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Action naming

Using consistent naming makes it easier to navigate projects and understand the purpose of each Action

Naming conventions are an important part of any project, and the same goes for Actions and Action Folders.

Using consistent naming makes it easier to navigate projects and understand the purpose of each Action.

Summary/Cheat Sheet

If this is your first time on this page, we recommend skipping the cheat sheet and reading the full documentation instead. Our naming convention for Actions has three main rules:

  • Start with a verb — using a verb helps clearly express the action or change that this Action will enact
  • Use Title Case — for improved readability, capitalize the first letter of each word.
  • Use descriptive names — add details about what the Action does. Is it triggering a request, setting a value, handling visibility, etc?

Starting Action names with a verb, using Title Case, and choosing descriptive names will help you stay organized. At a glance, you can grasp the purpose of each Action.

For folders, Choose names that are clear and descriptive of the types of actions within.

Action naming:

  • Display Loader
  • Submit Create User
  • Submit Login User
  • Render Product List
  • Set Product Title
  • Submit Delete Cart Item

Folder naming:

  • Auth
  • Product
  • Cart
  • Profile Settings

Actions in Folders:

  • Auth/Submit Create User
  • Auth/Submit Login User
  • Product/Render Product List
  • Cart/Render Product List
  • Cart/Set Product Title
  • Cart/Set Product Image
  • Cart/Submit Delete Cart Item

Folder naming

Use folders to organize Actions so that you can locate them later. With that in mind, Folder naming should be pretty straightforward.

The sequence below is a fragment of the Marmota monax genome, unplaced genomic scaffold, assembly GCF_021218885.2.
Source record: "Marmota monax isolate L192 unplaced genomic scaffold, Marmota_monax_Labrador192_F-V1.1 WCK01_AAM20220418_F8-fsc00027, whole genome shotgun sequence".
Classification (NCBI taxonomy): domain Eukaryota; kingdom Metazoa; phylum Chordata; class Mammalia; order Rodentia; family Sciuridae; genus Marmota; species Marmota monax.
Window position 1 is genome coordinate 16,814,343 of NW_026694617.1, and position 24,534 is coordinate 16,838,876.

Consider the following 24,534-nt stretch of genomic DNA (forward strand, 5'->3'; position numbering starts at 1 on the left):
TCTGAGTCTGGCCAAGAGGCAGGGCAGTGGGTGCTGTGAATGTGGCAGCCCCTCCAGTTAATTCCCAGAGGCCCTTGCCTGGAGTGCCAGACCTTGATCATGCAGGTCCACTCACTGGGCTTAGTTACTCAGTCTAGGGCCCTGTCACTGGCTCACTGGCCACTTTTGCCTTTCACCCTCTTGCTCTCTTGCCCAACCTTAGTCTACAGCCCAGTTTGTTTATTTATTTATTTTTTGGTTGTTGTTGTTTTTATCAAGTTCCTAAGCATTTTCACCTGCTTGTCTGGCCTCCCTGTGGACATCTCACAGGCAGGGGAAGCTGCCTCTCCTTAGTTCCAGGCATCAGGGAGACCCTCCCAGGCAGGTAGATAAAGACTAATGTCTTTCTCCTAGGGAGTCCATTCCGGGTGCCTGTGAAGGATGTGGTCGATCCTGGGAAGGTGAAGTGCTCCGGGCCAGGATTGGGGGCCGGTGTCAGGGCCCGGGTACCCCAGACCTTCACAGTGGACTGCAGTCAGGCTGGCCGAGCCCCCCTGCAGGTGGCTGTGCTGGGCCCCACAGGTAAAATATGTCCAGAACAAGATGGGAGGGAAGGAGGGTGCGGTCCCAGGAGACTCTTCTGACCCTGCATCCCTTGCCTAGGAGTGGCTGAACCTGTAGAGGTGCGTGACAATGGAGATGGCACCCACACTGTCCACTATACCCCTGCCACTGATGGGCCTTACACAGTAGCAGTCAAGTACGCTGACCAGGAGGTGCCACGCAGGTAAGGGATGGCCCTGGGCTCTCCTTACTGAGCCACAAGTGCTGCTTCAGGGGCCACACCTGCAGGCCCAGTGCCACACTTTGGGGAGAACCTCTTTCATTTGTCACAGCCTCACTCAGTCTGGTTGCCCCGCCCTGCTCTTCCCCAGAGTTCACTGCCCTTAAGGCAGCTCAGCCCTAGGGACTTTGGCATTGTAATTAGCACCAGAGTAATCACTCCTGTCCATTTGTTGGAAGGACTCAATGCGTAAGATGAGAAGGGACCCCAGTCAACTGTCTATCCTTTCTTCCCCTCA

Choose names that are clear and descriptive of the types of Actions within.

Avoid using generic names like "Folder 1" or "Folder A". These names don't provide any information about the contents of the folder.

Instead, choose names that reflect the purpose of the Actions within the folder, such as "Auth", "User Settings", or "Cart".

But, don’t always try to fit your actions into those categories.

In some cases, you may want to render multiple product lists.

For example, if you are selling kitchen utensils, you may have a list of spatulas, knives, and ladles.

In this case, consider adding an extra dimension to your folder name.

Instead of using a folder called "Product" to contain everything, create three folders:

  • Product Ladle
  • Product Knife
  • Product Spatula

You can also use the name of the parent component or a page to differentiate folder names.

Here are some examples:

  • Product Home Recommended
  • Product Home Knives
  • Product About Recommended
  • User Profile Settings
  • User Payment Settings

Action naming

As mentioned in the summary, we have three main rules for naming Actions:

  • Start with a verb
  • Use Title Case
  • Pick a descriptive name

That’s it! It gets a bit more nuanced than that, but these are the three main principles to keep in mind. Let’s dive into the weeds

Start with a verb